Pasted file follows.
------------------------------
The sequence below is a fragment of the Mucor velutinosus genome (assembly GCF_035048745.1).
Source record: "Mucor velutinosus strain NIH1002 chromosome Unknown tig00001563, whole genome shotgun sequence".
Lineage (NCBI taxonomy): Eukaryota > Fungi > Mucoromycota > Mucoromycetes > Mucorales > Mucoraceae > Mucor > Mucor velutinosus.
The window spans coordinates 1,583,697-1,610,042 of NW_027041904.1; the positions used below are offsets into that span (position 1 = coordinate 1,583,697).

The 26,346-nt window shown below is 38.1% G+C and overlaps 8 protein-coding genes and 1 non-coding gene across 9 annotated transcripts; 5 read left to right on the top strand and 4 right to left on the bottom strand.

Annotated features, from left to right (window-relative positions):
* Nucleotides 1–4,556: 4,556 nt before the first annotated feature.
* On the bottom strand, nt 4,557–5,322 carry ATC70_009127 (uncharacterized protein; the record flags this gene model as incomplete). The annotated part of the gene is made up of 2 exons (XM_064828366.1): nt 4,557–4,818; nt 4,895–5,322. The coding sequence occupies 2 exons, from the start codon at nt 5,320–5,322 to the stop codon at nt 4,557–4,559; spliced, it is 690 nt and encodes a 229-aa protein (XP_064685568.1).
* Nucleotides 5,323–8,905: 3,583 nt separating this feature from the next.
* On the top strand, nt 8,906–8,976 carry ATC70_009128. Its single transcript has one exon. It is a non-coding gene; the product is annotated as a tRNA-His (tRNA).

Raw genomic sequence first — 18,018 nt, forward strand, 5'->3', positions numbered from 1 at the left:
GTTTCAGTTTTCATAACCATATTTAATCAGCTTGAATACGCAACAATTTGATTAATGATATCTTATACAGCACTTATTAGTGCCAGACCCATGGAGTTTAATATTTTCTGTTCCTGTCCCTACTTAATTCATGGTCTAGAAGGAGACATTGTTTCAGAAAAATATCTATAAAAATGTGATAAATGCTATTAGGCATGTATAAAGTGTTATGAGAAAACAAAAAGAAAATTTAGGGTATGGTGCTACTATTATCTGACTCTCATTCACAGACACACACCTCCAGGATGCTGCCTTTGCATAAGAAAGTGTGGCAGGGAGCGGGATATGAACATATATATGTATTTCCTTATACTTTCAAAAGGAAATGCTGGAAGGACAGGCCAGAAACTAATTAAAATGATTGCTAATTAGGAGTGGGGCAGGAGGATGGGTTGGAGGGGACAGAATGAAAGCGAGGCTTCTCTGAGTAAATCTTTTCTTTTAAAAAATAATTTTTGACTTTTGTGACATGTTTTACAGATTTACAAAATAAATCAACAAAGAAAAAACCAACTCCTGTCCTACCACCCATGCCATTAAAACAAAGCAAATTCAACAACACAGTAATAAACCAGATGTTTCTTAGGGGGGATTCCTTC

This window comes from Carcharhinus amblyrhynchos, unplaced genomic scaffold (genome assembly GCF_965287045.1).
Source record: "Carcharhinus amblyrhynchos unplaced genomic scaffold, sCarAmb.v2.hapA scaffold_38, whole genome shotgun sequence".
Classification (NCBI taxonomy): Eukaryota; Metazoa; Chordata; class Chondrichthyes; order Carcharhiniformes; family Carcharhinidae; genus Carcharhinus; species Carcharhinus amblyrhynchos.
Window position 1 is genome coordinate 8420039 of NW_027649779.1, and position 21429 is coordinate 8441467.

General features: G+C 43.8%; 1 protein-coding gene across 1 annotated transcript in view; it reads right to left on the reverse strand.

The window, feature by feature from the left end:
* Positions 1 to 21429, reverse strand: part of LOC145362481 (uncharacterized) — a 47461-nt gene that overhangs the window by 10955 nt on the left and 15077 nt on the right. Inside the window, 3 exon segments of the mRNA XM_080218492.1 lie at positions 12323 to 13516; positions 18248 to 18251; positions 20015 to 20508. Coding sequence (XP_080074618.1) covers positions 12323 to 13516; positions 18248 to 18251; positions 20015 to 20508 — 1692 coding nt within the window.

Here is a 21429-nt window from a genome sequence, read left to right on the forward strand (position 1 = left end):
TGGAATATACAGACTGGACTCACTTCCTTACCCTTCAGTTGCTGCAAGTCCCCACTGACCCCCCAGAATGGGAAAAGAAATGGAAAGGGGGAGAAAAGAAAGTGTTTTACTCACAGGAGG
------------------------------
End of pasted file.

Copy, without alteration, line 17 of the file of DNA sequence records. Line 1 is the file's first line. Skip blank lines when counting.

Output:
General features: G+C 43.8%; 1 protein-coding gene across 1 annotated transcript in view; it reads right to left on the reverse strand.